From his station in Amarillo, Texas, author, investigative journalist, technologies expert Steve Douglass heard something interesting. In a message he sent us on Facebook he said:
Late last night I monitored DARK flight of seven on PRIME (311.000 MHZ STRATCOM PRIMARY) asking for current weather for UAM [airport code for Guam - Andersen Air Force Base]. On the frequency of 251.100 Mhz,DARK flight also was calling for GASSR 11 and GASSR 12? (KC-135s) for Tanker drag to BAB [Beale AFB, California].
Dark is the standard radio callsign for the 7th Bomb Wings B-1s based at Dyess AFB, near Abilene, Texas.
Even if U.S. bombers routinely deploy to Guam (where at least two B-2s are reportedly already based), the fact that seven Bones were apparently moving together is something a bit unusual, even if they were not going to Andersen AFB (they might need the weather report for UAM because it was an alternate airfield or simply a stopover on their way to somewhere else).
Actually, its also weird that some many big bombers were flying together (as the flight of seven heard by Douglass seems to suggest) since a standard ferry flight of multiple planes would normally see the aircraft move individually. And, another strange thing is that the pilot talked about their destination in the clear: if they wanted it to be secret, they would speak on secure radios."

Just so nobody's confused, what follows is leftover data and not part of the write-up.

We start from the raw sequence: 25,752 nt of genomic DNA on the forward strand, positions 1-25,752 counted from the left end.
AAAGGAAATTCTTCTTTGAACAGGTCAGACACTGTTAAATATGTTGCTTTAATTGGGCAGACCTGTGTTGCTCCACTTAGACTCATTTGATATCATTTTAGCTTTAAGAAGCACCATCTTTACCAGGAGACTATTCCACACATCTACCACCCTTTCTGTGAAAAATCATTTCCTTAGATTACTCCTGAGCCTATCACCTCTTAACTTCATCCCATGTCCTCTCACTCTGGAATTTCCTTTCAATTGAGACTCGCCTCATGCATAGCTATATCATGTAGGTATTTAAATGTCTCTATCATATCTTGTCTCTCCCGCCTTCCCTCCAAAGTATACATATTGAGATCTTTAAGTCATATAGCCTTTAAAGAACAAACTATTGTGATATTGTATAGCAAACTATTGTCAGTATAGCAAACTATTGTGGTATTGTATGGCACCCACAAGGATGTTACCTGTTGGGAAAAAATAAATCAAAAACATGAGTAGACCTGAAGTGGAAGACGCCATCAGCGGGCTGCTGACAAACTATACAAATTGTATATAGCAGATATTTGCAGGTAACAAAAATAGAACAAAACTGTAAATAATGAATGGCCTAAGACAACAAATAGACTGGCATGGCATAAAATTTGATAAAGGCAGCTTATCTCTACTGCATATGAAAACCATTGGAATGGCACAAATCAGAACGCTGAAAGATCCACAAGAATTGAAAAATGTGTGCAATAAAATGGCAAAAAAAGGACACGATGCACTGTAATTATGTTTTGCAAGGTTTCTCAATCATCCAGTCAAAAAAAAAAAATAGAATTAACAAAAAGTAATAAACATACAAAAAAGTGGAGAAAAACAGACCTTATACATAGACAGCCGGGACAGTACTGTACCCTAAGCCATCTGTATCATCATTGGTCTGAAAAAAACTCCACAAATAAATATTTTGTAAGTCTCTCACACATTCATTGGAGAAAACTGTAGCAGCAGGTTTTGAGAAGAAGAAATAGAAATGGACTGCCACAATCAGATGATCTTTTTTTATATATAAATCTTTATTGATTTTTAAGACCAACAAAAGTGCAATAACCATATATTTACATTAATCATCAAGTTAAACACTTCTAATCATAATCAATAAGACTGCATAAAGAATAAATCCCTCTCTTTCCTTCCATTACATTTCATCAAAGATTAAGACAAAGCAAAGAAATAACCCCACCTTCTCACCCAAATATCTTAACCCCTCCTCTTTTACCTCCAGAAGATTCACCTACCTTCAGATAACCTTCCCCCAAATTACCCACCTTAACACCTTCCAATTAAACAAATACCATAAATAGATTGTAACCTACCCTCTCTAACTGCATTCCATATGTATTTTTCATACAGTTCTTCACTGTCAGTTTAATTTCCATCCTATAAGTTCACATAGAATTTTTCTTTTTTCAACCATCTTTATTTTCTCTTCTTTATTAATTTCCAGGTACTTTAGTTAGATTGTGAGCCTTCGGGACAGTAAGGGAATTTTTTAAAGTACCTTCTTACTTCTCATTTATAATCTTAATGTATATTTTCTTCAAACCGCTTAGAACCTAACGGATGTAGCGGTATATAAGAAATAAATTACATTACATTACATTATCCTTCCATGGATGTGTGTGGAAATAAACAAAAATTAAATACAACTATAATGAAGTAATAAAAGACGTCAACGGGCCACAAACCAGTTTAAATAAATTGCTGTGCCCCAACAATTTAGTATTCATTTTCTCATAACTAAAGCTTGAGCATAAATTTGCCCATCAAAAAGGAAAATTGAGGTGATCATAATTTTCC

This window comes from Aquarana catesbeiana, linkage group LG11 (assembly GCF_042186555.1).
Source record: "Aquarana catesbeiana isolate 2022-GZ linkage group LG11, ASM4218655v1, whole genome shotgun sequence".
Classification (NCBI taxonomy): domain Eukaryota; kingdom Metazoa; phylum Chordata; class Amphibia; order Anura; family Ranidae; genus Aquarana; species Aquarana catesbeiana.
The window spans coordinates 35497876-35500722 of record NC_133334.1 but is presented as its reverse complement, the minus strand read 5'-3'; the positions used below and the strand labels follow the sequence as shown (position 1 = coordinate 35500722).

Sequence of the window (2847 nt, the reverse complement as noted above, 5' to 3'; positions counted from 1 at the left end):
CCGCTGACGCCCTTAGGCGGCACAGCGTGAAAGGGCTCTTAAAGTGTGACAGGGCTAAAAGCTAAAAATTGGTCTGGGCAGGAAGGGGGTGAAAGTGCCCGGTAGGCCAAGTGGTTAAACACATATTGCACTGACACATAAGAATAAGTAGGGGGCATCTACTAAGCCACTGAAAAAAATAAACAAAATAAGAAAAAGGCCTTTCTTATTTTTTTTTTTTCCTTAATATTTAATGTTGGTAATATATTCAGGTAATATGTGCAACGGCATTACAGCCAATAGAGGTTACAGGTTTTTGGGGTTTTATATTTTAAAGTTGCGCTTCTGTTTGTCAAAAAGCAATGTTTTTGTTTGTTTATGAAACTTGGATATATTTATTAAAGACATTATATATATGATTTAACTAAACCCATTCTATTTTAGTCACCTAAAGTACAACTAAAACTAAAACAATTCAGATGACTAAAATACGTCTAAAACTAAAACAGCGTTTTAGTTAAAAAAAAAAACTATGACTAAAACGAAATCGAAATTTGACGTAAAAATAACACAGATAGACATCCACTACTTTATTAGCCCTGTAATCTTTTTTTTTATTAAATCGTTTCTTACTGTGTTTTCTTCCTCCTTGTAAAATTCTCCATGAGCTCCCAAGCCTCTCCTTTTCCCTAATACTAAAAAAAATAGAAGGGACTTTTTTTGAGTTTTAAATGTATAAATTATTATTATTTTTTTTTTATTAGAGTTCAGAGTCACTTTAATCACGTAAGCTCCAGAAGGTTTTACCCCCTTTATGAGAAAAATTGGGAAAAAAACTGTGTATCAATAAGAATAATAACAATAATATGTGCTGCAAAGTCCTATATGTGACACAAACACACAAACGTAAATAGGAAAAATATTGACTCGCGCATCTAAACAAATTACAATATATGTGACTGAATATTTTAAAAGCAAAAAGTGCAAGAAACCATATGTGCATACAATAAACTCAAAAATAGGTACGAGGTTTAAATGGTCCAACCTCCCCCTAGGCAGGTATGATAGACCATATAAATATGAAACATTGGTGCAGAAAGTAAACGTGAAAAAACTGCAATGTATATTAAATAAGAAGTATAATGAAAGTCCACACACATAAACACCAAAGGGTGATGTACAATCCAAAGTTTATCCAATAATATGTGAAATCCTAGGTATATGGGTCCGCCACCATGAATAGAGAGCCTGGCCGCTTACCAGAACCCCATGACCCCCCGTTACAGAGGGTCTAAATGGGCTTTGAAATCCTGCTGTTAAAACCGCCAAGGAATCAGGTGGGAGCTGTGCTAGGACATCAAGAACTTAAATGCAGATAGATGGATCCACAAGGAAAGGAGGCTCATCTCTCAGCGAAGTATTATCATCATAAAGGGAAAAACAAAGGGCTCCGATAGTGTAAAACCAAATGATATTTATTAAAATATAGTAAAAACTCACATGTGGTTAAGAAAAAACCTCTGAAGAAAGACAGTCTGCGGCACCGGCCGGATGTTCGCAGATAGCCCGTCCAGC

Would strategic aircraft transmit in the open? Would they break standard flight ops and fly in WW2-style formation?
Even in the late 70’s, UHF COMM would not be in the open
Well, if it was broadcast in the open...It might have been a Cessna 172 flying around spoofing the airwaves...;-)
Sometimes we talk “BS” in the open just to lay it on thick. The radio that came from might have been parked on the ground. But even talking BS has a way of being revealing——the best way to cover is by constant chatter some of which might actually mean something.
“since a standard ferry flight of multiple planes would normally see the aircraft move individually.”
A flight of four (or two) per tanker would be usual.
The aircraft fly in “formation” trailing the tanker and close to re-fuel when necessary, and when done re-fueling, they drop back to trail position.
You don’t fly in the contact position unless you are re-fueling and you don’t fly in close formation for long periods of time.